In this lesson, you will:
Echo dotted eighth-sixteenth patterns.
Wallflowers is an old singing from the UK. A version of the singing game was found in the "The Traditional Games of England, Scotland, and Ireland" published in 1898. Wallflowers are wildflowers that grow in Ireland. In the Musicplay variant of the song, May had the measles. In 1898 the measles was a serious and sometimes fatal disease. Today, measles can be prevented with a vaccine.
The students may be able to read the rhythm and melody of the song. If your students do not know solfa, teach the melody by rote. Sing the song and play the game.
Play the tap and grab game with "Wallflowers"
Watch how it's played, then try it!
An ostinato is a repeated pattern.
That means that you do the pattern over and over again.
Try out all the ways to do this pattern, and decide how you want to do your ostinato.
You can change the rhythm if you like.
Try performing your ostinato with the song.
Remember that you do the ostinato over and over again until the end of the song.
For a challenge, sing the song and perform your ostinato at the same time!
“Find the Basket” is a hiding game. You can use it to teach or review dynamics. It's a simple reading song and can be used to have students create B sections or ostinato.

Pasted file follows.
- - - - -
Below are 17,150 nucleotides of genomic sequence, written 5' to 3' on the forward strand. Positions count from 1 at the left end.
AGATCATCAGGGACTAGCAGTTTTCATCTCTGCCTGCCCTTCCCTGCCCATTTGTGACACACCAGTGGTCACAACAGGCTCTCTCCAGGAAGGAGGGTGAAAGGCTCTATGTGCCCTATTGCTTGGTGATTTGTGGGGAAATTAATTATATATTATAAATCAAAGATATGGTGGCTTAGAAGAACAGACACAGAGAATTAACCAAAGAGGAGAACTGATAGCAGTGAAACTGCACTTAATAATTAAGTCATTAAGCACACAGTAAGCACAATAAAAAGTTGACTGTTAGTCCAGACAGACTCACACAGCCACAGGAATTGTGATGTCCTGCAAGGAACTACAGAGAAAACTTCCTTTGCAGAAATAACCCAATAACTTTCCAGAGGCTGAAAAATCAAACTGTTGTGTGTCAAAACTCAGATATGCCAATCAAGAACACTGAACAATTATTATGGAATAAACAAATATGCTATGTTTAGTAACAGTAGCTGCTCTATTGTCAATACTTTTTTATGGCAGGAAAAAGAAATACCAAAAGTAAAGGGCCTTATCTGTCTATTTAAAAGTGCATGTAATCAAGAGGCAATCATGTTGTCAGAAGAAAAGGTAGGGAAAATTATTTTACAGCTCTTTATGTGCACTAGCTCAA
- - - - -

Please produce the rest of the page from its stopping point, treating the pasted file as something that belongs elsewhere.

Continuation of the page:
Read the rhythms. If you are teaching solfa, have the students read the melody using solfa. If not, use this melody to practice showing melodic contour - showing how the notes go up and down. This would be a good song to have the students draw the melodic contour.
Choose one student to hide the Easter basket and another student to look for it. The student who is going to hunt for the Easter basket leaves the room while the hider hides it. When the finder returns, the class sings the song, singing softly when they are far away from the basket, and singing louder as they get closer to the basket. The basket must be hidden in plain sight. The game continues until everyone in the class has had a turn to hide the basket or to find it.
Playing and Creating: Have the students choose four treats that they would like to get in an Easter basket and make them into a pattern to say with speech or say and play on non-pitched instruments. Use the patterns as an introduction or an interlude between repetitions of the song.
Print and distribute the melody cards around the room. Have students hunt for them and copy the patterns onto the staff with the same number.